Dr Susan Page, of the Department of Geography, has been awarded 458,000 Euros funding from the European Commission for the international project involving partners from Indonesia, Malaysia, Vietnam, Holland, Finland and the UK.
The CARBOPEAT project will investigate the Carbon-Climate-Human Relationships of Tropical Peatlands.
Dr Page said: “These peatlands are carbon-dense ecosystems that are extremely vulnerable to destabilisation through human and climate induced changes.
“Located mainly in Southeast Asia, they store 50-70 billion tonnes of carbon (3% global soil carbon) but poor land management practices and fire, mainly associated with plantation development and logging, are releasing some of this carbon and contributing to greenhouse gas emissions.
“The CARBOPEAT project will identify key issues and critical gaps in our understanding of tropical peatland carbon dynamics, analyse implications for policy, and formulate guidelines for optimizing the tropical peat carbon store that can be understood readily by policy makers and decision takers in both European and Southeast Asian countries.
“It is anticipated that the project will contribute to future UNFCCC (UN Framework Convention on Climate Change) discussions on reducing global carbon emissions. “
At a kick-off meeting of the project partners held in the University of Leicester, Dr Page said: “I have been involved in several research projects investigating the ecology of tropical peat swamps, but with the CARBOPEAT project we now have the opportunity to present our findings to a wider audience.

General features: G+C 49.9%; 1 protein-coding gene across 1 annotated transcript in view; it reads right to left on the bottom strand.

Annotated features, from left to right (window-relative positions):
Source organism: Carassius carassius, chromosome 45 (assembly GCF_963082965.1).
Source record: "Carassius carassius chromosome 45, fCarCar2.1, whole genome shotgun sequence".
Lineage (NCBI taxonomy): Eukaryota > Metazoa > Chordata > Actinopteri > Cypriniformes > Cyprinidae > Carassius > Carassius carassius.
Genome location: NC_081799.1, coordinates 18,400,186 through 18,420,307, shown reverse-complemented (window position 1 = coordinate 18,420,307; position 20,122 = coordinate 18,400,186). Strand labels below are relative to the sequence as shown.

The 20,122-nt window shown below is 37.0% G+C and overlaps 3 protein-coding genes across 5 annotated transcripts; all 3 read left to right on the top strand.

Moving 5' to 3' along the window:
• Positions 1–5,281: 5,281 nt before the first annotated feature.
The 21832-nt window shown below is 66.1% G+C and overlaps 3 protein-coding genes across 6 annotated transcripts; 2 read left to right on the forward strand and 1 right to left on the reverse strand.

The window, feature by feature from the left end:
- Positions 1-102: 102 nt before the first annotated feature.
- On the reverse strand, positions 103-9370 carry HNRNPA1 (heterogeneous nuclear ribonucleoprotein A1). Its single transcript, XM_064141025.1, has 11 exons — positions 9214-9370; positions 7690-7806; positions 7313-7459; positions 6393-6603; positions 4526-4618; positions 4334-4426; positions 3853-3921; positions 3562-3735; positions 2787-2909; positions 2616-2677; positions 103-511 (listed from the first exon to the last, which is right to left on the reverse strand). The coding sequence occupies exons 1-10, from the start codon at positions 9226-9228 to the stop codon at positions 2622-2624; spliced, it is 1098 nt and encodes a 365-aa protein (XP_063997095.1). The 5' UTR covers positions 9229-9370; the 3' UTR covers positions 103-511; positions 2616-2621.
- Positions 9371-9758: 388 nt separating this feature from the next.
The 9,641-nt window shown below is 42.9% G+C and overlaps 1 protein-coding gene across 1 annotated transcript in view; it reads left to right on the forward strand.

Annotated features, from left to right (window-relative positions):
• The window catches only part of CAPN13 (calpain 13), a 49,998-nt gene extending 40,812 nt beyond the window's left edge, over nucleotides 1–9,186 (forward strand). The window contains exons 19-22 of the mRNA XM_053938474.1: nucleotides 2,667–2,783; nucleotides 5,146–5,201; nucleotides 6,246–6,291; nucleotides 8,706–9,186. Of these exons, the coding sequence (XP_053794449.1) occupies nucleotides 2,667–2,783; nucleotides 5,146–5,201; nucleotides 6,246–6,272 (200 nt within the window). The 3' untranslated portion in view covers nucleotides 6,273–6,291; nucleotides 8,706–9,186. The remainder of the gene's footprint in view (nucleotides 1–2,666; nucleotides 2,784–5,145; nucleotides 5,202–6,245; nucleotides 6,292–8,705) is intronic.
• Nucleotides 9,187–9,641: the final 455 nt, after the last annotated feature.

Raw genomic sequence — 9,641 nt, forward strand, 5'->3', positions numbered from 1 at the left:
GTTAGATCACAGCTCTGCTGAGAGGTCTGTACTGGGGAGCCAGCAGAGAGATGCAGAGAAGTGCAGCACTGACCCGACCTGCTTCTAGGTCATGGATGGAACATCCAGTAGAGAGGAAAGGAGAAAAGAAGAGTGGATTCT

“Tropical peatlands are a globally significant source of carbon emissions to the atmosphere. Hopefully, through this project, we can promote urgent international action to enable Southeast Asian countries to conserve their peat resources better”.
Prof. Harri Vasander from the University of Helsinki, Finland agreed: “Now is the time to utilise our research data to demonstrate how globally important tropical peatland really is, especially in terms of its impact on the global climate. Over the last ten years many people have only been aware of this ecosystem when choking haze from peatland fires has engulfed Southeast Asia. We want to bring the value of tropical peatlands to the forefront of policy makers’ thinking, even after the peatland fires have died down.”
His colleague, Dr Jyrki Jauhiainen, also from the University of Helsinki, added: “The CARBOPEAT project can make an important contribution by informing land managers on the best ways to prevent further carbon losses”.
Colleagues from Malaysia, Indonesia and Vietnam will be organising several major events at which the profile of tropical peatlands will be raised. Prof. Bostang Radjagukguk, a soil scientist from Universiti Gadjah Mada, in Yogyakarta, Indonesia, is preparing for the first project congress, which will be held at the end of August this year. “We have just received information that the congress may be attended by the Vice-President of Indonesia. This demonstrates the high level of commitment that the Government of Indonesia is paying to the environmental value of its natural resources, including peatlands.”